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The 1966 Spring/Summer (special) issue of Social Text, an academic, “fashionable American cultural studies journal”, featured an article entitled “Transgressing the Boundaries: towards a transformative hermeneutics of quantum gravidity”. It was written by Alan Sokal, a professor of Physics at New York University.

The whole article was written by linking absurd arguments, using, to say the least, unclear or inaccurate terminology and drawing conclusions from totally irrational thought pathways. But it was happily published. Once that had happened (to Sokal’s astonishment) he went public declaring that the dammed thing was a hoax!

Actually he said: ‘[it was]a pastiche of left-wing cant, fawning references, grandiose quotations, and outright nonsense … structured around the silliest quotations [by postmodernist academics] he could find about mathematics and physics’

He had shown, through what he called an “unorthodox and admittedly uncontrolled experiment”, that one can get away with almost anything in these times of cultural fashion and questionable judgement.

The debate had just started. From the front pages of The New York Times to The International Herald Tribune, the British Observer and the French Le Monde, all carried the news of the hoax. But things were not going the be left like that. What started as a contained provocation soon extended to the broader issue of the use of pseudo-sophisticated language borrowed from contemporary physics and mathematics and applied to social.

What next? A book, first in French and then in English. “Intellectual Impostures”, ( Profile Books, 1998), was written by Sokal with the friendly help of Jean Bricmont, another professor of Physics, this time from Europe (Louvain, Belgium). This book is a devastating criticism on “la crème de la crème” of (mainly but not only) French intellectuals and their use of scientific terms that they never understood to pontificate on psychological/social/linguistic/political issues.

As somebody trained in Psychiatry, I had a great time reading the chapter on the French psychoanalyst Jacques Lacan who used mathematical terminology ad libitum to talk about psychological and linguistic topics. When student, I never understood a word of what Lacan had written. For a long time I had declared myself the holder of a second-hand brain unable to grasp intellectual constructs of the likes of Lacan’s. Sokal and Bricmont wrote glorious lines on him and redeemed me.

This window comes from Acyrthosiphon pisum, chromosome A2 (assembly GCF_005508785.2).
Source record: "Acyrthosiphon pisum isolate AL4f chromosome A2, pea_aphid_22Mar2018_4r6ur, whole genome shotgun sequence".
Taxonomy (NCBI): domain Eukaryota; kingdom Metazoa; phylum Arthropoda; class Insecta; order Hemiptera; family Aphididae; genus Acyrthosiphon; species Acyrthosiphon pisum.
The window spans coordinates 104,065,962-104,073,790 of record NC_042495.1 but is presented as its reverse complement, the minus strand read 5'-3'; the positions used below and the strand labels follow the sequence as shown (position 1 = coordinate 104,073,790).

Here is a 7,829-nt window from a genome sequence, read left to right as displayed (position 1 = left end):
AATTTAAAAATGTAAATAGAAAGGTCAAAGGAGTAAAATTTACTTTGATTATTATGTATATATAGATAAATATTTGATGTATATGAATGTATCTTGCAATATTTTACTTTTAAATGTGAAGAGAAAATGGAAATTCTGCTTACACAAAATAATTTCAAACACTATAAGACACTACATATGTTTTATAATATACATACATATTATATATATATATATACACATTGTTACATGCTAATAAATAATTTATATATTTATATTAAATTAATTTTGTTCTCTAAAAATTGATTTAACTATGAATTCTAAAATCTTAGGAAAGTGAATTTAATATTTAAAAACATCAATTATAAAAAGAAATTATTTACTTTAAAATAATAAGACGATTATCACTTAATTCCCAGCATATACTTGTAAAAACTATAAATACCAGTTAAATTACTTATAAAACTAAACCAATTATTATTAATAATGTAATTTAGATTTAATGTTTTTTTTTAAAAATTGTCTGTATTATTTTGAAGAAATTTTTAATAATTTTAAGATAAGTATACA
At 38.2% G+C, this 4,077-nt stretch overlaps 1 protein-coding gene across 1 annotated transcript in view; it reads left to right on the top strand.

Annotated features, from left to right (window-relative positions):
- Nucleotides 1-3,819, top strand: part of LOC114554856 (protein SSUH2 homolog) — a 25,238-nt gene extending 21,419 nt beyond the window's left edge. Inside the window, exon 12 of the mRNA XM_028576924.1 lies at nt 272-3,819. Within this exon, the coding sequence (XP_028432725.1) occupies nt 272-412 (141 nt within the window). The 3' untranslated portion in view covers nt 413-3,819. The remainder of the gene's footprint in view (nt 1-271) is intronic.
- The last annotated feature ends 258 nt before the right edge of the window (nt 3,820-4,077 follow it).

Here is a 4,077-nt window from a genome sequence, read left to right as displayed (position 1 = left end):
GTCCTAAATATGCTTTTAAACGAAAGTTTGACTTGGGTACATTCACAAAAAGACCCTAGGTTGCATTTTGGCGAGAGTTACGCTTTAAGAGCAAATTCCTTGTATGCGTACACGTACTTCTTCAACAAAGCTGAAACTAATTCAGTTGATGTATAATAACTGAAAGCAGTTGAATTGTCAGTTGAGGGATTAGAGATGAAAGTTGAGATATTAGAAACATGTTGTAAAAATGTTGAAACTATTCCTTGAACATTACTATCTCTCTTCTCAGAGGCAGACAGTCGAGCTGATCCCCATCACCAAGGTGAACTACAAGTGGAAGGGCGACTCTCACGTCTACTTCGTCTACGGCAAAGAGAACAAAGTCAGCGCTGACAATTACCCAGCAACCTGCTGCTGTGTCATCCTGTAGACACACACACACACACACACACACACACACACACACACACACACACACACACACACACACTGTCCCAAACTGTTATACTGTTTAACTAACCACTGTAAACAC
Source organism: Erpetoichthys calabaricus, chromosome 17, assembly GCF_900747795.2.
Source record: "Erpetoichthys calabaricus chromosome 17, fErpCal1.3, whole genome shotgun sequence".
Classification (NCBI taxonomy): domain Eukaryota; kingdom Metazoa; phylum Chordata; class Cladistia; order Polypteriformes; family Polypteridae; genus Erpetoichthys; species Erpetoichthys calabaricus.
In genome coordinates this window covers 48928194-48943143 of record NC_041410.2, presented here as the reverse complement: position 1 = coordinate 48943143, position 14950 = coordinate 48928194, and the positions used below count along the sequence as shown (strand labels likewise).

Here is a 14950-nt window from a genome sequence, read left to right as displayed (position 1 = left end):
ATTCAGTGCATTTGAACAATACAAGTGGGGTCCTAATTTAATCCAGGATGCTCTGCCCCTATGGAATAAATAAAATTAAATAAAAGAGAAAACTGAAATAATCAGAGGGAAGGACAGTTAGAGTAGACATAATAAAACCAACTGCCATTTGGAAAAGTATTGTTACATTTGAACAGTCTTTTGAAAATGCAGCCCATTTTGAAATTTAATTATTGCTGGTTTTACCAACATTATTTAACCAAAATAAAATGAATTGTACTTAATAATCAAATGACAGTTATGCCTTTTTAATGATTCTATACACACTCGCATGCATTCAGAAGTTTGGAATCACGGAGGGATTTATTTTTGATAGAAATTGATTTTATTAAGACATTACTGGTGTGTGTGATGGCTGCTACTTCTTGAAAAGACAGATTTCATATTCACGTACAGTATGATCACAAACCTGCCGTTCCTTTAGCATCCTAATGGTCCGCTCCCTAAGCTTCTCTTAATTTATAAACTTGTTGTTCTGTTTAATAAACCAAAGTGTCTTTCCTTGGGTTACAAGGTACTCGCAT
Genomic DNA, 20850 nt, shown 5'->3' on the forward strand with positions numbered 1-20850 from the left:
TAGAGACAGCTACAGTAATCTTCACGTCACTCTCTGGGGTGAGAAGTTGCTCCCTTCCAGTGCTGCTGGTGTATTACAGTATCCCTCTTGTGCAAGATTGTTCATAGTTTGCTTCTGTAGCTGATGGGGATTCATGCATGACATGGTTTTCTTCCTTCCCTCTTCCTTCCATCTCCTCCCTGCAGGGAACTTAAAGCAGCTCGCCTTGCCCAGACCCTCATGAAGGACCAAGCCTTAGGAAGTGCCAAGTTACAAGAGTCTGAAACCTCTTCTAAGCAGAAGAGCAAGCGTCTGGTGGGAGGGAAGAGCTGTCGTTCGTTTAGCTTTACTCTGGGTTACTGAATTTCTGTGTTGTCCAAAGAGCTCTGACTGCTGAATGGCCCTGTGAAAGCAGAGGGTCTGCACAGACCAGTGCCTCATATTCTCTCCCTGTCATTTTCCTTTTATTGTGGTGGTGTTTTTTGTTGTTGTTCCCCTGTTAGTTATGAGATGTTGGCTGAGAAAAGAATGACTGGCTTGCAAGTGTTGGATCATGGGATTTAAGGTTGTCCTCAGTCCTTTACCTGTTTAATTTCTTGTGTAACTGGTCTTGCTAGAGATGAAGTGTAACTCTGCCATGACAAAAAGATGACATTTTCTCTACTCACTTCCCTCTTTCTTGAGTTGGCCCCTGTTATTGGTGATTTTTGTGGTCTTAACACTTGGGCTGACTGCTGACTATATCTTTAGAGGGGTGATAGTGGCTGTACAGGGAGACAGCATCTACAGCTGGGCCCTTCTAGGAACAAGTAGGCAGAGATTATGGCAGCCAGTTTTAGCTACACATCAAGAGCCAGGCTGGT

We have in business our own “Sokal syndrome”, inundated by jargon and often meaningless terminology. The advantage is that the guru-jargon is less pretentious and one can spot pret-a-porter garbage easier without spending a lot of time debating whether or not the problem is in your genetically limited brain. In other words, the hesitation is usually shorter, sometimes of a nanosecond magnitude. I want to propose that one of the primary roles of the modern business leader should be to uncover intellectual nudity. And we have a lot of that around, so many people freezing to death with no clothes on!

Word playing and permutation is of course not the patrimony of business jargon. This seems to have a natural home in politics (this statement being in itself a politically incorrect one, qualification that has never prevented me from saying what I think). In a previous British general election, the following was a highlight in one of the camps, taken from a major presentation and declaration of intentions: “The power of all for the good of each, ours is the passion allied with reason”. Which it is great, because one could even get the order wrong in the reading or listening and still get “a message”. Was it “the power of each for the good of all” or “the power of passion of each, allied to reason, for the good of all”, or “the passion of all for the good of reason?” The speaker became weeks later the next British Prime Minister, Mr Tony Blair.